By Bill Wheeler (Read the original.)
If you work in a corporate cube farm, you’ve probably wondered at times how the executives in the corner offices come up with all the crazy ideas that pass for “strategy.” Part of the answer is “ideation,” or, as the rest of us might say, the formation of ideas or concepts. The term “ideation” is a derivative of the noun “idea.” It’s also corporate jargon designed to obscure processes and deflect attention.
The play Ideation is a dark comedy based on the sinister side of commercial endeavors. The script takes an “idea” through all its possible permutations as it is “ideated.” The results are at once very funny and very creepy. Ideation is a creative mix of business jargon, pointed humor and a macabre marketing opportunity.
Please excuse my lack of details here, but it would give away too much to go into the plot twists. It is, however, fair to say that the humor is related to the brain(less) storming that is inevitably derailed by going off on absurd tangents. If you’re a corporate manager who develops strategy, prepare to be skewered by Aaron Leob’s brilliant script.
As for the dark side of Ideation, the message is social as well as commercial. Ideation is a display of how ethics based solely on a return on investment for shareholders is the functional equivalent of no ethics at all. That a product or service might be morally questionable is no reason not to make money (or a LOT of money) by providing it.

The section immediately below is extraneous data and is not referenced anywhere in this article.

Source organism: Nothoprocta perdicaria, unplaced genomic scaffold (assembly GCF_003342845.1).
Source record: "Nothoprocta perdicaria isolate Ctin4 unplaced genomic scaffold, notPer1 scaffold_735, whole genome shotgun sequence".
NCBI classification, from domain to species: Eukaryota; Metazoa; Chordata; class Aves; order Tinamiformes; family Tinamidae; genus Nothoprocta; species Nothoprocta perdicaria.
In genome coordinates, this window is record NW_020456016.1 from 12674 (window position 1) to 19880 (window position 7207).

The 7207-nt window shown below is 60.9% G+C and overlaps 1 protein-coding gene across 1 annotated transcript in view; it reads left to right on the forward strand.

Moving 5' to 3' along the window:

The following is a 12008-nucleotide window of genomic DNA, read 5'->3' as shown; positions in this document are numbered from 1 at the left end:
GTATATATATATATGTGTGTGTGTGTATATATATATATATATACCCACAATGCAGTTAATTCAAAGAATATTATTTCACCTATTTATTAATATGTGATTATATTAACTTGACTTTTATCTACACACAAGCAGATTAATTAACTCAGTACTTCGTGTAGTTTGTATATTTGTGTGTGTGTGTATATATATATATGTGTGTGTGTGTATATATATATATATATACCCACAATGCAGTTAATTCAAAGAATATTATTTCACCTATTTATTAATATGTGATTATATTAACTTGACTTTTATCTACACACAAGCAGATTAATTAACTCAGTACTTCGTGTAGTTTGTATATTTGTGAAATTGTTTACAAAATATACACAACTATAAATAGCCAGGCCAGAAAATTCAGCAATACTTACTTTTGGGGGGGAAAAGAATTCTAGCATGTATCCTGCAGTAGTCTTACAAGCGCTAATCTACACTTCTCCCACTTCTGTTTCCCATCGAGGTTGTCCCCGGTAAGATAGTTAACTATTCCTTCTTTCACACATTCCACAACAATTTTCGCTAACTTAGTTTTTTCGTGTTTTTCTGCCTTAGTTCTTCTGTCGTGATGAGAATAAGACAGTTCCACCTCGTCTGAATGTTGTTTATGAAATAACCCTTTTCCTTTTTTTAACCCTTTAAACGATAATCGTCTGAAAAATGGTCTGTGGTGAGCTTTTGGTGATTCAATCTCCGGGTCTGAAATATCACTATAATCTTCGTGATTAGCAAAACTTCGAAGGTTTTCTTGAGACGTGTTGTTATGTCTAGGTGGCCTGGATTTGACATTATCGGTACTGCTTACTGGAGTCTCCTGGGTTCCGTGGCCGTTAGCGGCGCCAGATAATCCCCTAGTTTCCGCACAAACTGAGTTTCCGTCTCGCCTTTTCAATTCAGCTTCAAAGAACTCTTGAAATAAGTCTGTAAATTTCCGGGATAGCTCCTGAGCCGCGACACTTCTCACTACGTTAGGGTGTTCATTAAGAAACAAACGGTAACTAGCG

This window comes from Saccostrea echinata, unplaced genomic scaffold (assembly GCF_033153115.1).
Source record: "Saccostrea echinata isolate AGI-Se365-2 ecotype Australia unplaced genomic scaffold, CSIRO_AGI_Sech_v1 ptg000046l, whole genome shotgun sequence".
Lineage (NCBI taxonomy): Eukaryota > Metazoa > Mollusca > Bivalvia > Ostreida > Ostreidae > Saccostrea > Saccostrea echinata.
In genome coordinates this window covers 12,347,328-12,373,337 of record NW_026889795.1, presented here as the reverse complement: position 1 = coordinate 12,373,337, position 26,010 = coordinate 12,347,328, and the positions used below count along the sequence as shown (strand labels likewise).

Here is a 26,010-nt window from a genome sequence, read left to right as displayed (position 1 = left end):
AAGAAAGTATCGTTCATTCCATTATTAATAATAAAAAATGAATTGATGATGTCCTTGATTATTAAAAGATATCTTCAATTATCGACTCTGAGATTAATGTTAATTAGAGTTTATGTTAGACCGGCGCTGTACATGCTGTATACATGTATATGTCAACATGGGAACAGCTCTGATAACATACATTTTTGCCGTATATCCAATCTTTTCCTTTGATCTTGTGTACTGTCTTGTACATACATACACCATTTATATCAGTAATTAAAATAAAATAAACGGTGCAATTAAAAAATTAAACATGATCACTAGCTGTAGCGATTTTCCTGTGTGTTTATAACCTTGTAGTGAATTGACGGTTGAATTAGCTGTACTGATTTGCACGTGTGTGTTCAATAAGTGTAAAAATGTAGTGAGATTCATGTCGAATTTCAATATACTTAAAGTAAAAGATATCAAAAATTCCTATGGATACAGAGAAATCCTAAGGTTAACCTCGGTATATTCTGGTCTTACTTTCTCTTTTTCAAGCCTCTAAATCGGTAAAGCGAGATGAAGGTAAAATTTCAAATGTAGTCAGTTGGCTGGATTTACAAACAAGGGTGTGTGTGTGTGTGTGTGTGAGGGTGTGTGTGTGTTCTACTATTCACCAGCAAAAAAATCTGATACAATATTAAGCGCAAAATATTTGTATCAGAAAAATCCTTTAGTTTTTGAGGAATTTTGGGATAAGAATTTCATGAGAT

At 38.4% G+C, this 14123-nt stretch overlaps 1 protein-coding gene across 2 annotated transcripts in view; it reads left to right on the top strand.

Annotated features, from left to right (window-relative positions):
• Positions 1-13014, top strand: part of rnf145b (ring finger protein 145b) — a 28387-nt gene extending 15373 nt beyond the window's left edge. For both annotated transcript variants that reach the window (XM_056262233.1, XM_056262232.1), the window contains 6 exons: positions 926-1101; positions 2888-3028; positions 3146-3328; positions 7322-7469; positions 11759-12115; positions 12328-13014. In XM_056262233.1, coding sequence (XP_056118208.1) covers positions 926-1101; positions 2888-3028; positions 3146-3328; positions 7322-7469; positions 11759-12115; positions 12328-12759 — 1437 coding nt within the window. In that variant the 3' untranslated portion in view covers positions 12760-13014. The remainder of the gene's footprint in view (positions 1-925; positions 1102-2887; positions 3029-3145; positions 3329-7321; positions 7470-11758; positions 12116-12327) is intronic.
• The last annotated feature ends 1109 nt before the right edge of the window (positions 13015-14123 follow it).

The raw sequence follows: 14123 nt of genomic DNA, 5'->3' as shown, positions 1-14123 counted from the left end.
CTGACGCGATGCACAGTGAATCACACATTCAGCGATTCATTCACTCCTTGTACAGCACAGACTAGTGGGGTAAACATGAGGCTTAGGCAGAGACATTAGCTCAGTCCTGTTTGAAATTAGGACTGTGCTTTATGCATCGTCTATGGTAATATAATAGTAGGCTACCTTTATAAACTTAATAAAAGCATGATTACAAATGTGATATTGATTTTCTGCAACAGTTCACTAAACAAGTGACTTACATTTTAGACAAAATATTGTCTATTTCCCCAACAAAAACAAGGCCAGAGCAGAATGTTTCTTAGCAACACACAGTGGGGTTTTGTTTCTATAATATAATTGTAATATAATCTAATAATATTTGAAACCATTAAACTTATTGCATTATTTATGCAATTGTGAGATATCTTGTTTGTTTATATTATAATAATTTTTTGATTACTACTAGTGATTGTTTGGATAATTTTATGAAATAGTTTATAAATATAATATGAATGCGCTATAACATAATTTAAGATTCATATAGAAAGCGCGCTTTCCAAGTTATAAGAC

The story involves a work team developing a concept for a new service contract. They only have a few hours as they game out the scenarios (or “vision” them), trying to hit on the most efficient yet least visible solution. Along the way, they lose track of their goal as the focus shifts from solutions to motives, conspiracies, and tests of their character. As the clock ticks down, the results become increasingly more insane.
Ideation is a shocking yet elegant script. Both funny and thought provoking, Ideation is social commentary delivered with the sharpness of a razor blade. Loeb games out his creepy scenarios, each worse than the last. Just when we think we have reached the ethical bottom of the barrel, that bottom falls out from under us. Loeb keeps finding new and more repugnant options, challenging each of us to explore our own ethical limits.
Early in the show, the script reveals the problem the work team must solve. I have to admit that when I heard it, I thought it was a joke. Or maybe more corporate jargon. Or that perhaps I misheard the problem. The premise, at first glance, is unthinkable. After further review, however, what seems unthinkable on its face is recast as a blossoming business opportunity.